“The Raven haired sylph who walks in beauty like the night… Of cloudless climes and starry skies; And all that’s best of dark and bright; Meet in her aspect and her eyes…” — Lord Byron
It is so easy to look upon Barbara Parkins’ exquisite beauty and make that the initial distinction you recall about her as an actress before recounting the roles she’s contributed to, the iconic roles that have heightened the dream factory of our cultural consciousness that is — film and television. As Betty Anderson of Peyton Place and Anne Welles in Valley of the Dolls. But beyond the glamour and the pulp and the melodrama and the camp, there is an actress who not only possessed an otherworldly beauty but a depth of character and quality. Who touched our hearts but was one of the earliest women to kick ass too! As Betty Anderson, she broke ground in a role that discussed women who began to reflect on their bodies being used as negotiable product for men, even in good clean small moralistic New England towns. And through a lot of painful, solitary self discovery learned to rely on her own self-reliance and newly mined self respect. Barbara Parkins was leading the way three years before Jane Fonda was flyin’ free up in space in 1968’s Barbarella.
I have always been drawn to Barbara Parkins, her inherent sensuality, sophistication, her dreamy voice. There’s a deep well of desire and poetry simmering below that obvious beauty. She brings that sensuality with her to every versatile role as an actress. And that is why I’ve been in love with her since the very first time I saw her.
“Down This Street Raced Dead-End Violence… Down This One Stretched Excitement Taut As Silk!”
Directed by Arnold Laven this noir acts as part police procedural, starring gruff he-man Broderick Crawford( the pre Tony Soprano alpha male, bull in the china shop cop) who plays FBI Agent John ‘Rip’ Ripley. Likable and mild mannered Kenneth Tobey plays his partner agent Zack Stewart who is gunned down from the shadows while juggling three cases that might be interrelated. John Ripley continues to hunt down the relationship between all these cases and find his partner’s murderer!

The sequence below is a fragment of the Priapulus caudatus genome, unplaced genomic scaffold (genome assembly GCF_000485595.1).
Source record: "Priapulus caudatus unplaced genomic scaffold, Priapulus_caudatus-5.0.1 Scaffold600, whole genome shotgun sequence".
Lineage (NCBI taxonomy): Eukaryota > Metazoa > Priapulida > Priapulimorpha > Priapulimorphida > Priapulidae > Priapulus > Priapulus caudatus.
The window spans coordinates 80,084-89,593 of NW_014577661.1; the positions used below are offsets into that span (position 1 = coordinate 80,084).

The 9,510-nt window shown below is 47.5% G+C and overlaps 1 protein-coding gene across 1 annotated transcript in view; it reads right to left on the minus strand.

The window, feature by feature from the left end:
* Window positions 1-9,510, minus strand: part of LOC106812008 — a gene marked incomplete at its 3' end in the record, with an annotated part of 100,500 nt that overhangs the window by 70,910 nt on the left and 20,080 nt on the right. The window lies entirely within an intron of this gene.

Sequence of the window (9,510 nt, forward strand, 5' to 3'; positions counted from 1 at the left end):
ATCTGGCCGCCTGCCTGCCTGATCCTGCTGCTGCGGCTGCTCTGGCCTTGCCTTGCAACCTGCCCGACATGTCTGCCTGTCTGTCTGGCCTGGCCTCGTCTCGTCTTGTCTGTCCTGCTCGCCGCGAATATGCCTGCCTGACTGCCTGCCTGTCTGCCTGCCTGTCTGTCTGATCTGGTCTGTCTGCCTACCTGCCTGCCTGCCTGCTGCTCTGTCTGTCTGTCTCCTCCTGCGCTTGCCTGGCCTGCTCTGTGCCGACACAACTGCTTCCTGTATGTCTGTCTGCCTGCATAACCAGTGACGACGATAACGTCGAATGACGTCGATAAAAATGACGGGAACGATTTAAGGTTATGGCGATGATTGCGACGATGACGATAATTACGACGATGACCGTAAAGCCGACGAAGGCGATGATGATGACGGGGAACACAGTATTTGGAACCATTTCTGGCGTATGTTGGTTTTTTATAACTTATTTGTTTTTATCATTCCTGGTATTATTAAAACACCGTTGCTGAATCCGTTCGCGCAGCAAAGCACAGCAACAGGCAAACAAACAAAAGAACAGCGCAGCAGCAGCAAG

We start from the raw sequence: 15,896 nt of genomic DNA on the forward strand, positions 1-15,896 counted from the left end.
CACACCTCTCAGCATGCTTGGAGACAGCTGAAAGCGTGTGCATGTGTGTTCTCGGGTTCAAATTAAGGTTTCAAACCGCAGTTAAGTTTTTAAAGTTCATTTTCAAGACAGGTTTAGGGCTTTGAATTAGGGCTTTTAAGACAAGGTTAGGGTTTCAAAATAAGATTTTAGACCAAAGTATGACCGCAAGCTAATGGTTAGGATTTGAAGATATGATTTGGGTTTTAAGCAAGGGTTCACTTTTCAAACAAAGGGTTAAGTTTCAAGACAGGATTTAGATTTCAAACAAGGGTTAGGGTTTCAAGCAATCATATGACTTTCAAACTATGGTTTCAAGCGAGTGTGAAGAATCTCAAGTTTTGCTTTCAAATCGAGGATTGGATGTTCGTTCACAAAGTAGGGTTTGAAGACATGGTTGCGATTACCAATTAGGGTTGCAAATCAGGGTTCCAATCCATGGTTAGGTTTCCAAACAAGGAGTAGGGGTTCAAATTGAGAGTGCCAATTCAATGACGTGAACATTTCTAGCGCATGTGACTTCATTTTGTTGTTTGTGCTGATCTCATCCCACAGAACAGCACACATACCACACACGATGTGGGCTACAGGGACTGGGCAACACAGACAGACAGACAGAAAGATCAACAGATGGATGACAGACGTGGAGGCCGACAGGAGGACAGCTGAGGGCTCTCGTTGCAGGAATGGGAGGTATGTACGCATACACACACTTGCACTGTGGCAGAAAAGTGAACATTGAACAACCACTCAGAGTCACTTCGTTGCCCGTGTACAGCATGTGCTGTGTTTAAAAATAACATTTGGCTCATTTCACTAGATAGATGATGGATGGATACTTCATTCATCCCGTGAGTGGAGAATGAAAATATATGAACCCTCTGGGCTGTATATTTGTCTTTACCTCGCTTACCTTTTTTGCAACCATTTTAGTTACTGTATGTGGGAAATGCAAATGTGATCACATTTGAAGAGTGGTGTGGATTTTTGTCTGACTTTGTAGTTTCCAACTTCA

One connection involves gangster Joe Walpo as Ripley finds his hideout through Joe’s glitz and glamorous girl friend Connie Anderson played by Martha Hyer. Joe gets gunned down, and cleared of Stewart’s killing. Connie won’t be receiving anymore shiny things in the mail anymore!
The Second link involves a car-theft ring which Ripley, uses the wife of Vince Angelino (Gene Reynolds) to turn on his fellow thugs, when Vince finds out that they have roughed up his gentle and blind wife Julie, played by the beautiful Marisa Pavan.
The last and most disturbing case involves Kate Martell, the victim of an extortionist who says he’ll kidnap her little girl if she doesn’t fork over some cash. He calls using a creepy threatening voice and sends her on wild goose chases, trying to break her down, so she’ll pay the $10,0000 ransom.
Kate is played by the brassy Ruth Roman.There are a lot of dubious suspects surrounding her. The menacing uncle Max played by Jay Adler, and the smarmy, drooling suiter Dave Milson played byMax Showalter. How will this thriller play out in 3 dark streets!?
Starring again another likable actor Kent Smithwho plays Dr.Peter Graham a psychiatrist who works for the police department, living in a dark city anywhere U.S.A.
“We need good cops, even if you are a psychiatrist now.”
There’s a mysterious masher stalking women, ritualistically slicing their left cheek and stealing their purses as a trophy. Pretty gruesome for 1958 film goers. The mugger escapes undetected until his last victim is actually murdered! The film stars Nan Martin, James Franciscus, and Stefan Schnabel. With bit parts by Beah Richards as a ‘maid’ (god forgive Hollywood and their ever present stereotyping) a young George Maharis as Nicholas Grecco, a possible slime ball. And the first time appearance of Renee Taylor as a cheap hussy who is physically abusive to her wormy husband.